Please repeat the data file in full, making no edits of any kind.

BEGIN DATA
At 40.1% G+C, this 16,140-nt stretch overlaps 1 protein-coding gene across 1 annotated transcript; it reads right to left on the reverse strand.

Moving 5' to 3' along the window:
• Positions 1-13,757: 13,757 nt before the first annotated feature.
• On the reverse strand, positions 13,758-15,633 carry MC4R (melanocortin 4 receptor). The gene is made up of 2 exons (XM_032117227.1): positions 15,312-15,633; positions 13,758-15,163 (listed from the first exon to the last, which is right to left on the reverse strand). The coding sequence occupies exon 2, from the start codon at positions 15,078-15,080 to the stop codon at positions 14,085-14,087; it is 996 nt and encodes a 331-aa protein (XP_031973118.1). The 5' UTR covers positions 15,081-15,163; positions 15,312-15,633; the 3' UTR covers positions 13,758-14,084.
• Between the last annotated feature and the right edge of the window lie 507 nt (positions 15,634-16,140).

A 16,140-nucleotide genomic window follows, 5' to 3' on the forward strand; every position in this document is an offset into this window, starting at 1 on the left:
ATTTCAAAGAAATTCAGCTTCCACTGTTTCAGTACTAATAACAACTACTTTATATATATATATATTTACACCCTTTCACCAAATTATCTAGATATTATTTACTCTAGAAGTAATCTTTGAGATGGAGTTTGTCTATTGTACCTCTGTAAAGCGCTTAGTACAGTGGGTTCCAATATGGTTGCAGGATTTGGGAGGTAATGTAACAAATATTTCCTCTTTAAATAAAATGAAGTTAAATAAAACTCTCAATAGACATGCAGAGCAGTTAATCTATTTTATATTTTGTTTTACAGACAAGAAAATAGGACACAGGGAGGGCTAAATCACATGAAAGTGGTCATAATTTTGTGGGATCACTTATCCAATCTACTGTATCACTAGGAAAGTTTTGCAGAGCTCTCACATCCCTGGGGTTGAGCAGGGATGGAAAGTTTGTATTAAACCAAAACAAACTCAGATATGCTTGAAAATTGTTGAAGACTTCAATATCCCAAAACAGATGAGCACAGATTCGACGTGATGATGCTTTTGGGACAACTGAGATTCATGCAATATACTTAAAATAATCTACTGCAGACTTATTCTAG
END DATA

At 40.1% G+C, this 16,140-nt stretch overlaps 1 protein-coding gene across 1 annotated transcript; it reads right to left on the reverse strand.

Moving 5' to 3' along the window:
• Positions 1-13,757: 13,757 nt before the first annotated feature.
• On the reverse strand, positions 13,758-15,633 carry MC4R (melanocortin 4 receptor). The gene is made up of 2 exons (XM_032117227.1): positions 15,312-15,633; positions 13,758-15,163 (listed from the first exon to the last, which is right to left on the reverse strand). The coding sequence occupies exon 2, from the start codon at positions 15,078-15,080 to the stop codon at positions 14,085-14,087; it is 996 nt and encodes a 331-aa protein (XP_031973118.1). The 5' UTR covers positions 15,081-15,163; positions 15,312-15,633; the 3' UTR covers positions 13,758-14,084.
• Between the last annotated feature and the right edge of the window lie 507 nt (positions 15,634-16,140).

A 16,140-nucleotide genomic window follows, 5' to 3' on the forward strand; every position in this document is an offset into this window, starting at 1 on the left:
ATTTCAAAGAAATTCAGCTTCCACTGTTTCAGTACTAATAACAACTACTTTATATATATATATATTTACACCCTTTCACCAAATTATCTAGATATTATTTACTCTAGAAGTAATCTTTGAGATGGAGTTTGTCTATTGTACCTCTGTAAAGCGCTTAGTACAGTGGGTTCCAATATGGTTGCAGGATTTGGGAGGTAATGTAACAAATATTTCCTCTTTAAATAAAATGAAGTTAAATAAAACTCTCAATAGACATGCAGAGCAGTTAATCTATTTTATATTTTGTTTTACAGACAAGAAAATAGGACACAGGGAGGGCTAAATCACATGAAAGTGGTCATAATTTTGTGGGATCACTTATCCAATCTACTGTATCACTAGGAAAGTTTTGCAGAGCTCTCACATCCCTGGGGTTGAGCAGGGATGGAAAGTTTGTATTAAACCAAAACAAACTCAGATATGCTTGAAAATTGTTGAAGACTTCAATATCCCAAAACAGATGAGCACAGATTCGACGTGATGATGCTTTTGGGACAACTGAGATTCATGCAATATACTTAAAATAATCTACTGCAGACTTATTCTAG